Indonesia bans LGBT emojis despite Human Rights Watch concerns | Asia| An in-depth look at news from across the continent | DW | 12.02.2016
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Indonesia bans LGBT emojis despite Human Rights Watch concerns

A social media platform has pulled the plug on LGBT emojis following a possible ban by the information ministry. Human rights watchdog HRW has called on the Indonesian president to condemn officials' anti-LGBT remarks.

Human Rights Watch (HRW) on Friday urged Indonesian President Joko Widodo to condemn anti-Lesbian, Gay, Bisexual and Transsexual (LGBT) statements by officials after the information ministry said online messaging platforms could be banner for carrying "LGBT stickers" and emojis on their services.

"President Jokowi should urgently condemn anti-LGBT remarks by officials before such rhetoric opens the door to more abuses," said HRW's LGBT right director Graeme Reid in the letter.

The letter documented several incidents in which officials violated LGBT people's "internationally protected rights to education, health and access to information," according to HRW.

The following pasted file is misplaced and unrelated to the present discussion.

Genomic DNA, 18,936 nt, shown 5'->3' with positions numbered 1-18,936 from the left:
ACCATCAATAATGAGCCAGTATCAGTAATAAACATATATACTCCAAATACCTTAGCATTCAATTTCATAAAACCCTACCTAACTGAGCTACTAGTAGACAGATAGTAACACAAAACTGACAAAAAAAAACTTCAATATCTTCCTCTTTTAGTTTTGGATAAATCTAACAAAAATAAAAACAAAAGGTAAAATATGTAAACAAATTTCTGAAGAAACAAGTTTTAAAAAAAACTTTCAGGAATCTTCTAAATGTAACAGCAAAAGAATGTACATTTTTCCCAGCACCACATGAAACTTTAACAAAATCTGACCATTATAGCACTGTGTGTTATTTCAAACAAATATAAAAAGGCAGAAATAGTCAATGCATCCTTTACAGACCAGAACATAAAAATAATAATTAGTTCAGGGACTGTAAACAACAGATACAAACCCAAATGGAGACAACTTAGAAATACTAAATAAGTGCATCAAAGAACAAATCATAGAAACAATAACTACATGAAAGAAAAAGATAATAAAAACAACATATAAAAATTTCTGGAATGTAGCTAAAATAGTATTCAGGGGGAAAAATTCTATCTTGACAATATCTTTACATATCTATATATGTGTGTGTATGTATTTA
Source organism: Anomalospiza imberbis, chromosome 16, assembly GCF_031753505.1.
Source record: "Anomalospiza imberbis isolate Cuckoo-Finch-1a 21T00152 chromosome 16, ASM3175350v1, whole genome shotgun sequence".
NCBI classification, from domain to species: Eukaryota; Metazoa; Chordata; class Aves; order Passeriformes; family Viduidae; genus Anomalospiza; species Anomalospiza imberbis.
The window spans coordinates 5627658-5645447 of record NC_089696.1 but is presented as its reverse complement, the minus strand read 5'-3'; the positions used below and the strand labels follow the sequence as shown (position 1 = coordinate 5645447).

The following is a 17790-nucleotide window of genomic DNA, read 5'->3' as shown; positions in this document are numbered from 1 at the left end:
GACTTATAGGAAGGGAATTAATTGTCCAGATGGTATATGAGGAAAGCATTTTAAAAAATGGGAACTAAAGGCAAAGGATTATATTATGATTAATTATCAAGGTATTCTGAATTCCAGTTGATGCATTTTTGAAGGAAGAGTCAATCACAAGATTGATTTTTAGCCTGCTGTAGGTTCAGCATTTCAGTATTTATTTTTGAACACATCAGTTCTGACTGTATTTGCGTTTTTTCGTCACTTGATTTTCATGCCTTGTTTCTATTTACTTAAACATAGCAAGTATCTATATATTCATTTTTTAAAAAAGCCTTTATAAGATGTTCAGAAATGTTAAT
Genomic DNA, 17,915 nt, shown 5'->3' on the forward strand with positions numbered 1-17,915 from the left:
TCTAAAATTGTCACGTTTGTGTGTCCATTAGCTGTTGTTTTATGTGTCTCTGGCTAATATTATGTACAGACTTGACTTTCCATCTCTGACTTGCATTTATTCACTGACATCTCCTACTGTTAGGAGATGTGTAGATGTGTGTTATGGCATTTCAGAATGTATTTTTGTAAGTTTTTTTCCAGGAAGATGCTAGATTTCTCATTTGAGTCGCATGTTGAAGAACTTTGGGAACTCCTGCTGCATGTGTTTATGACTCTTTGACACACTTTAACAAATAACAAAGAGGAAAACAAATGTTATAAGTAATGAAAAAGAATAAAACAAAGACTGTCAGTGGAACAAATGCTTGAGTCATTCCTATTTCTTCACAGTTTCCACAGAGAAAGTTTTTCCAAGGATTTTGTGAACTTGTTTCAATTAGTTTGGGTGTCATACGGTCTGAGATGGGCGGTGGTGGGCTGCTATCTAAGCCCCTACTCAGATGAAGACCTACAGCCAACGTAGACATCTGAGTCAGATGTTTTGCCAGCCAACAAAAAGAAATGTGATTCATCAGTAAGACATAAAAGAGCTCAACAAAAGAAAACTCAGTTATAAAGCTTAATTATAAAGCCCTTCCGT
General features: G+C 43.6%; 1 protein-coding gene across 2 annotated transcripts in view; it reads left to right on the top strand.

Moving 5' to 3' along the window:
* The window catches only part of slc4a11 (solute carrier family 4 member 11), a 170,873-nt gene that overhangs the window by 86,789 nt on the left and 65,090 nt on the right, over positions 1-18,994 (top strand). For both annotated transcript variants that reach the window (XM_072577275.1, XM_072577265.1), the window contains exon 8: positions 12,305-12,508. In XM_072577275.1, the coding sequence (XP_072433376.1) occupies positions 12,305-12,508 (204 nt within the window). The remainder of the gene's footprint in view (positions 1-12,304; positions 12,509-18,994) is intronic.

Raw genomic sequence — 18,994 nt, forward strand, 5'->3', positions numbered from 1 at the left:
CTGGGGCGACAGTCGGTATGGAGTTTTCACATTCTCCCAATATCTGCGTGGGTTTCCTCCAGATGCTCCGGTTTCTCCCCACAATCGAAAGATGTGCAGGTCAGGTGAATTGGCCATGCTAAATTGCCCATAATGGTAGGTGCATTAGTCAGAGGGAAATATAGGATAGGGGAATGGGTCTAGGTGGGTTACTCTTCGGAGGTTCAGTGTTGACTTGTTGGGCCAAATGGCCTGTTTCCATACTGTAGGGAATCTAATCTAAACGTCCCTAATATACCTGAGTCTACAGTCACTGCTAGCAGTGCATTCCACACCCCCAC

"Protecting LGBT people from violence and discrimination is part of Indonesia's human rights commitments. President Jokowi should make an unambiguous statement of support for the fundamental rights of all Indonesians and pledge to protect LGBT people from attacks," Reid added.

Blocking LGBT content?

On Thursday, Indonesian information ministry spokesperson Ismail Cawidu said social media platforms could be banned for not removing LGBT emoticons and stickers from their service.

Cawidu added that a "panel of experts" was formed to review whether an online messaging service should be blocked for distributing "LGBT content."

"We can tell them that this is not in accordance with our culture, if it is decided by the panel," Cawidu said in a statement on the ministry's website.

Line, a Japanese messaging app popular in Malaysia, apologized for "sensitive" stickers hosted on its platform after announcing it was "in the process of removing these stickers" in a statement posted on its Malaysian service Facebook page.

"We appreciated their stride in addressing the things that potentially cause public rest, especially the concerns of mothers of children on the negative influence of the circulation of LGBT stickers," said Cawidu, referring to Line's decision.

While it is considered a taboo in the country, homosexuality is not outlawed in Indonesia, except for the Aceh province.

ls/jm (Reuters, AFP)